• Step Five: Drive at non-highway speeds for 50 to 60 miles, paying attention to the engine performance and any changes in the jerking while accelerating.

9. A TCM Problem

A TCM Problem

A fault in the transmission control module (TCM) can sometimes cause the car to jerk as you accelerate due to delays in how the automatic transmission changes gears. This is the sort of problem that gradually sneaks up on you slowly getting worse. It often starts to judder around gear changes. Here are some signs of a Bad TCM

  • Unpredictable shifting
  • Shaking or jerking when shifting into a higher gear
  • Trouble downshifting
  • Transmission becomes stuck in just one gear
  • Poor fuel economy
  • Check engine light

If the check engine light comes on, the car’s PCM might throw a code P0700, which is a general code indicating a problem with the TCM.

How to Fix a Bad TCM

A bad TCM is not the sort of thing that a DIY mechanic can fix on their own. You usually need to take the car to a transmission specialist. Unfortunately, like most transmission problems the high cost is directly due to labor.

You can expect a transmission specialist to charge you between $450 to $950 to replace a bad TCM.

10. A Bad Transmission Mount

If you’re experiencing heavy jerks when accelerating, particularly right at the point of a gear change, a bad transmission mount could be the culprit. This is because the transmission mount is designed to carry the weight of the drivetrain and absorb the counter torque and vibration when your car is on the move. Over time, the mount can deteriorate or break down, causing an increasingly physical connection between the often-heavy transmission and the engine itself and leading to the jerking sensation when accelerating.

A bad transmission mount is usually something that happens gradually over time. You shouldn’t see this in a car under 65,000 to 100,000 miles. It’s often due to the wearing down of the heavy-duty rubber as well as corrosion issues on the metal of the mount.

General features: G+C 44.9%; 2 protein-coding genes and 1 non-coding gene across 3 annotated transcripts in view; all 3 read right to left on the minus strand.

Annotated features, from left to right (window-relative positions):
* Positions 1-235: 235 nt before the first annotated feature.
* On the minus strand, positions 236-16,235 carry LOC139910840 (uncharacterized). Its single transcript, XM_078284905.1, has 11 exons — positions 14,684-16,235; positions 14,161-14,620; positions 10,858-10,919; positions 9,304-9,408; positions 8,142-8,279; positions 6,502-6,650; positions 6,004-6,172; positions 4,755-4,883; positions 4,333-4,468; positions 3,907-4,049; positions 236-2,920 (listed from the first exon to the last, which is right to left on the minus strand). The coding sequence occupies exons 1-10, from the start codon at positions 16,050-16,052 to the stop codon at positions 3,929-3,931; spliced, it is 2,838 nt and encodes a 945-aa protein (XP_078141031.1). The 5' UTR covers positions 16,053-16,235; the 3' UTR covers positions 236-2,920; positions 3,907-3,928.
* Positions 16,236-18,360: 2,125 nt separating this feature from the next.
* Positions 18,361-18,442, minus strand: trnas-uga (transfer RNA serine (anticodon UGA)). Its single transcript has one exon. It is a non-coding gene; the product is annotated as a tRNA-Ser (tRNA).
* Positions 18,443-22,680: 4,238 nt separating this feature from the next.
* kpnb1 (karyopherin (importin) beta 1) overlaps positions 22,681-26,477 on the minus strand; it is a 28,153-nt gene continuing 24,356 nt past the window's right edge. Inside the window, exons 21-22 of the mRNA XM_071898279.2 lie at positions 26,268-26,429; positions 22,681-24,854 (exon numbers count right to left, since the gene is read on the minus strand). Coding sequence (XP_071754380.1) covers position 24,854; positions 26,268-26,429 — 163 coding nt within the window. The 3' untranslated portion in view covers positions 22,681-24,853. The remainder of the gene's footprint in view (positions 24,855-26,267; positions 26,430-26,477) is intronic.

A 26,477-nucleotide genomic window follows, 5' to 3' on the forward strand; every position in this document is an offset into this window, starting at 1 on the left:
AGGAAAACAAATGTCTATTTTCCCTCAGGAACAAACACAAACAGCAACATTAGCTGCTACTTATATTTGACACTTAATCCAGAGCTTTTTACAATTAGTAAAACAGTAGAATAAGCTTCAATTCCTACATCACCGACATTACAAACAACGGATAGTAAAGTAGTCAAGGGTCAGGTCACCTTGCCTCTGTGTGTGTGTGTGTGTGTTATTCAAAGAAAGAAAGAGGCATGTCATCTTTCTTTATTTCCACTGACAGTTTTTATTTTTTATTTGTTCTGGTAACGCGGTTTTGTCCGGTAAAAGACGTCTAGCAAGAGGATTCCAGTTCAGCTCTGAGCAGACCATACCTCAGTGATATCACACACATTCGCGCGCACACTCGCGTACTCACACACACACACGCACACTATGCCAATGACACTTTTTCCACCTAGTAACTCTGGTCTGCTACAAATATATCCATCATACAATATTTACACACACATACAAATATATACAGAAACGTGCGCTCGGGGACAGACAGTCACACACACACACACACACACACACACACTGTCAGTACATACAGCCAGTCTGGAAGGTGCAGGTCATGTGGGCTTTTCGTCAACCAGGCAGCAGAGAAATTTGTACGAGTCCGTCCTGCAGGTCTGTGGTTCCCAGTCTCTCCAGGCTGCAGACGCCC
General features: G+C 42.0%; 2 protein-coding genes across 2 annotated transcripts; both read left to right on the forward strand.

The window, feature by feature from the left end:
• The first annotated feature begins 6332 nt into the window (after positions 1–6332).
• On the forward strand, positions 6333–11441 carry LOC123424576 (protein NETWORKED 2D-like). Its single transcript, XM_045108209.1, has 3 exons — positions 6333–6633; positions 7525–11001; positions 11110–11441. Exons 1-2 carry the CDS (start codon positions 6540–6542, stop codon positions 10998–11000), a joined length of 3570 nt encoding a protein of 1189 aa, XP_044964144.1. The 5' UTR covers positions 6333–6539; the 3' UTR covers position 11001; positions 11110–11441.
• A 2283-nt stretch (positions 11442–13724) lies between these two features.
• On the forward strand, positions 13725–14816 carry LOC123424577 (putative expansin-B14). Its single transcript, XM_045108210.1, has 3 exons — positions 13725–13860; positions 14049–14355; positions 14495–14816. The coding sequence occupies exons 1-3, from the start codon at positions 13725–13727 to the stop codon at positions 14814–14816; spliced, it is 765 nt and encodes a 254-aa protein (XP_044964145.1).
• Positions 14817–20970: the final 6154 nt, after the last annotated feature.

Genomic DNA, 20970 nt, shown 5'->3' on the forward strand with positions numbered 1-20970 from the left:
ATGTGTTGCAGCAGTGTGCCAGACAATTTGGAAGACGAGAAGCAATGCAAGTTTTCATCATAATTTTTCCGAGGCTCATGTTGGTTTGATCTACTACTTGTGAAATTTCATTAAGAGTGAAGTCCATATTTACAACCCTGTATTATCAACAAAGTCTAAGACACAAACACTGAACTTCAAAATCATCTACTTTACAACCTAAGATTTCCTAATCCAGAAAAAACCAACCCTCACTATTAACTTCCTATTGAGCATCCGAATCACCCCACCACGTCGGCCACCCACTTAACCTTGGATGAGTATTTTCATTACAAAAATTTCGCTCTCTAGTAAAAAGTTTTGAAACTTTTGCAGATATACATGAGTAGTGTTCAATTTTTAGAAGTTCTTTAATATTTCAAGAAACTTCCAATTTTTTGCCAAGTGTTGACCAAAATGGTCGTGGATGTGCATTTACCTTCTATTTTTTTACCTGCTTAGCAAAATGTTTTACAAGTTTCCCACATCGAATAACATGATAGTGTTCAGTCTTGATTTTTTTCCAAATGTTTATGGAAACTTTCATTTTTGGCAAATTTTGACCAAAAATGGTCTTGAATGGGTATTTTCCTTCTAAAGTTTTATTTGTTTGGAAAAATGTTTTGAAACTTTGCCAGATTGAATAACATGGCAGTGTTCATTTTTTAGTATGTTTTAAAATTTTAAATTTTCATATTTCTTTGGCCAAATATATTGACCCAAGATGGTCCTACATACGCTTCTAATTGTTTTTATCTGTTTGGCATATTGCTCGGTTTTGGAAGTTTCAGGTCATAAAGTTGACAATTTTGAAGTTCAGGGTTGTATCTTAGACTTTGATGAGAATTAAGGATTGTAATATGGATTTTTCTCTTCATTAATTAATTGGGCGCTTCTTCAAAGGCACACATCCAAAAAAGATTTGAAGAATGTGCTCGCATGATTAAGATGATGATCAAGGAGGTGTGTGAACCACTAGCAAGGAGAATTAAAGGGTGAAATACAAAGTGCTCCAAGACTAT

How to Fix a Bad Transmission Mount

Fixing a bad transmission mount that’s causing the car to jerk when accelerating usually requires a transmission specialist to replace the faulty mount. This might include some welding or simply replacing the rubber components.

The cost to replace a bad transmission mount can vary from $250 to $450. This is nicely low for transmission repairs which are typically very expensive.

Frequently Asked Questions

Can I Clean a Dirty MAF Sensor?

If a dirty MAF sensor is causing your car to jerk when accelerating, but you don’t have the funds on hand to buy a replacement sensor, you might be able to get by with cleaning the old sensor. Though to do this you will need a specific MAF sensor cleaner. If you use any other type of cleaner the residue left behind can give the ECU faulty readings.

Is It Safe to Drive a Car That Jerks & Misfires?

Misfires from spark plug problems, a bad ignition coil, or similar faults are related to unburned fuel in the combustion chamber. Not only can these misfires damage your engine, but they can also cause serious damage to the catalytic converter. Sometimes you can drive slowly without misfires, which will be enough to get you home or to the nearest mechanic.


A car that jerks when accelerating is often linked to a serious mechanical fault such as fouled spark plugs, bad ignition coils, clogged fuel injectors, or an airflow issue. These are things that often share similar symptoms such as poor fuel consumption, a rough idle, and potential misfire. They also tend to throw a bunch of general codes that can help you dial in where the problem lies.

Though it’s certainly possible for a bad transmission mount, a TCM problem, or even a dirty MAF sensor to cause a car to jerk when accelerating. Not to mention a partial blockage in a catalytic converter.

Some of these things, like bad spark plugs, ignition coils, or MAF sensors can be fixed on your own for less than $200 and the cost of a full Saturday afternoon. Some of them, like transmission problems and/or fuel injector replacements, or a catalytic converter that needs to be completely replaced should be handled by a fully trained mechanic.  

Jason Farrell

Written By

Jason Farrell

Jason Farrell is a certified master technician, the editor of Mechanic’s Diary in Pittsburgh, Pennsylvania. He is ASE (Automotive Service Excellence) certified and earned a Bachelor’s Degree in Automotive Technology from Pittsburg State University. With nearly 18 prior years of experience in the automotive field, he has extensive knowledge about Domestic, European, and other foreign makes and models of cars and light trucks. Jason’s experience working as a technician and service manager at dealerships, gave him the experience and know-how of most aspects of inspection, diagnosis, and repair from engine and drivability to electrical, HVAC, brakes, steering and suspension and everything in between.